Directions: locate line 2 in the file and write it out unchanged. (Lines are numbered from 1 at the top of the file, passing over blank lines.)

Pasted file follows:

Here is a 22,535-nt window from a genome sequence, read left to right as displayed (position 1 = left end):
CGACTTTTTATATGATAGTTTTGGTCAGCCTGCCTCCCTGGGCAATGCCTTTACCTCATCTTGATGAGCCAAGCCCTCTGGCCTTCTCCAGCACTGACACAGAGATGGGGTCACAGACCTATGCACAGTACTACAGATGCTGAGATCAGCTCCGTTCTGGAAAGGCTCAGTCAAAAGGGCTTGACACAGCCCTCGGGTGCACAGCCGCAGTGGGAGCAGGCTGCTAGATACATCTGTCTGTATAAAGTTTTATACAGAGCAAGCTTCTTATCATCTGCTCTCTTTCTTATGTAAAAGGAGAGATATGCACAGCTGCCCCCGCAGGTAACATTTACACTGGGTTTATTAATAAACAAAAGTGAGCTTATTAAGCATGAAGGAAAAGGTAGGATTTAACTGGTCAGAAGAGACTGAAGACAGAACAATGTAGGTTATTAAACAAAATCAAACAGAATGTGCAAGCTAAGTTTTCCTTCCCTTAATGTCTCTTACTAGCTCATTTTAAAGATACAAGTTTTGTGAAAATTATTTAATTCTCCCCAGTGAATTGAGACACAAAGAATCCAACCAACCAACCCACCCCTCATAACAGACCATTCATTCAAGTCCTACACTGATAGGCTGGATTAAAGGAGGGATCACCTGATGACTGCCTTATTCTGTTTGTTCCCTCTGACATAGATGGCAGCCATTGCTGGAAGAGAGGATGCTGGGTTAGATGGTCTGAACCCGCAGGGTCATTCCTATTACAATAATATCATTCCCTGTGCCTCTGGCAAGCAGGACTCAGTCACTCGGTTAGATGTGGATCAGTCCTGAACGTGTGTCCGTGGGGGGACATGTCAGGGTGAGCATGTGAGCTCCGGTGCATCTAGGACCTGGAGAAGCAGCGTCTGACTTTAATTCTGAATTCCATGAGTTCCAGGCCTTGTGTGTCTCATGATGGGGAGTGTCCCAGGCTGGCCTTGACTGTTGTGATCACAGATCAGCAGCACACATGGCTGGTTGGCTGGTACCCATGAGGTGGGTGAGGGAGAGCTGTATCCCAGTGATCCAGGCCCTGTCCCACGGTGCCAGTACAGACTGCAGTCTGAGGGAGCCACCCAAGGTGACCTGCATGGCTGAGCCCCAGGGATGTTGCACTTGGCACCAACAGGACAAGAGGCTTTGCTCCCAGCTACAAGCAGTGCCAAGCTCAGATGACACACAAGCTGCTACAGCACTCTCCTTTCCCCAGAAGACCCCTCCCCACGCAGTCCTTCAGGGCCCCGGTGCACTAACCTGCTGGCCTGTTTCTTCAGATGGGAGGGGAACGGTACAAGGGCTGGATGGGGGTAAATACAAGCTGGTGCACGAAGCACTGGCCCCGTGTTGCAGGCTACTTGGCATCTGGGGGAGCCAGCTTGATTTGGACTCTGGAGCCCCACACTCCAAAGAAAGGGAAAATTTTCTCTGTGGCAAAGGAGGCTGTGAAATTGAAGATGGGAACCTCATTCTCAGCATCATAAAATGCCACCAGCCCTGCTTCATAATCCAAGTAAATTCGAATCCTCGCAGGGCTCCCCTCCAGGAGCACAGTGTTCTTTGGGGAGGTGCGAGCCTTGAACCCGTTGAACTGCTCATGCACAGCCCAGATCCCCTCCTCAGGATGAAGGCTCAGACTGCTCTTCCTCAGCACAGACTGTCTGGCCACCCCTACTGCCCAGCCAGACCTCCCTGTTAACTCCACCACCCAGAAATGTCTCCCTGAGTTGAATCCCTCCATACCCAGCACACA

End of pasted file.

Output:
CGACTTTTTATATGATAGTTTTGGTCAGCCTGCCTCCCTGGGCAATGCCTTTACCTCATCTTGATGAGCCAAGCCCTCTGGCCTTCTCCAGCACTGACACAGAGATGGGGTCACAGACCTATGCACAGTACTACAGATGCTGAGATCAGCTCCGTTCTGGAAAGGCTCAGTCAAAAGGGCTTGACACAGCCCTCGGGTGCACAGCCGCAGTGGGAGCAGGCTGCTAGATACATCTGTCTGTATAAAGTTTTATACAGAGCAAGCTTCTTATCATCTGCTCTCTTTCTTATGTAAAAGGAGAGATATGCACAGCTGCCCCCGCAGGTAACATTTACACTGGGTTTATTAATAAACAAAAGTGAGCTTATTAAGCATGAAGGAAAAGGTAGGATTTAACTGGTCAGAAGAGACTGAAGACAGAACAATGTAGGTTATTAAACAAAATCAAACAGAATGTGCAAGCTAAGTTTTCCTTCCCTTAATGTCTCTTACTAGCTCATTTTAAAGATACAAGTTTTGTGAAAATTATTTAATTCTCCCCAGTGAATTGAGACACAAAGAATCCAACCAACCAACCCACCCCTCATAACAGACCATTCATTCAAGTCCTACACTGATAGGCTGGATTAAAGGAGGGATCACCTGATGACTGCCTTATTCTGTTTGTTCCCTCTGACATAGATGGCAGCCATTGCTGGAAGAGAGGATGCTGGGTTAGATGGTCTGAACCCGCAGGGTCATTCCTATTACAATAATATCATTCCCTGTGCCTCTGGCAAGCAGGACTCAGTCACTCGGTTAGATGTGGATCAGTCCTGAACGTGTGTCCGTGGGGGGACATGTCAGGGTGAGCATGTGAGCTCCGGTGCATCTAGGACCTGGAGAAGCAGCGTCTGACTTTAATTCTGAATTCCATGAGTTCCAGGCCTTGTGTGTCTCATGATGGGGAGTGTCCCAGGCTGGCCTTGACTGTTGTGATCACAGATCAGCAGCACACATGGCTGGTTGGCTGGTACCCATGAGGTGGGTGAGGGAGAGCTGTATCCCAGTGATCCAGGCCCTGTCCCACGGTGCCAGTACAGACTGCAGTCTGAGGGAGCCACCCAAGGTGACCTGCATGGCTGAGCCCCAGGGATGTTGCACTTGGCACCAACAGGACAAGAGGCTTTGCTCCCAGCTACAAGCAGTGCCAAGCTCAGATGACACACAAGCTGCTACAGCACTCTCCTTTCCCCAGAAGACCCCTCCCCACGCAGTCCTTCAGGGCCCCGGTGCACTAACCTGCTGGCCTGTTTCTTCAGATGGGAGGGGAACGGTACAAGGGCTGGATGGGGGTAAATACAAGCTGGTGCACGAAGCACTGGCCCCGTGTTGCAGGCTACTTGGCATCTGGGGGAGCCAGCTTGATTTGGACTCTGGAGCCCCACACTCCAAAGAAAGGGAAAATTTTCTCTGTGGCAAAGGAGGCTGTGAAATTGAAGATGGGAACCTCATTCTCAGCATCATAAAATGCCACCAGCCCTGCTTCATAATCCAAGTAAATTCGAATCCTCGCAGGGCTCCCCTCCAGGAGCACAGTGTTCTTTGGGGAGGTGCGAGCCTTGAACCCGTTGAACTGCTCATGCACAGCCCAGATCCCCTCCTCAGGATGAAGGCTCAGACTGCTCTTCCTCAGCACAGACTGTCTGGCCACCCCTACTGCCCAGCCAGACCTCCCTGTTAACTCCACCACCCAGAAATGTCTCCCTGAGTTGAATCCCTCCATACCCAGCACACA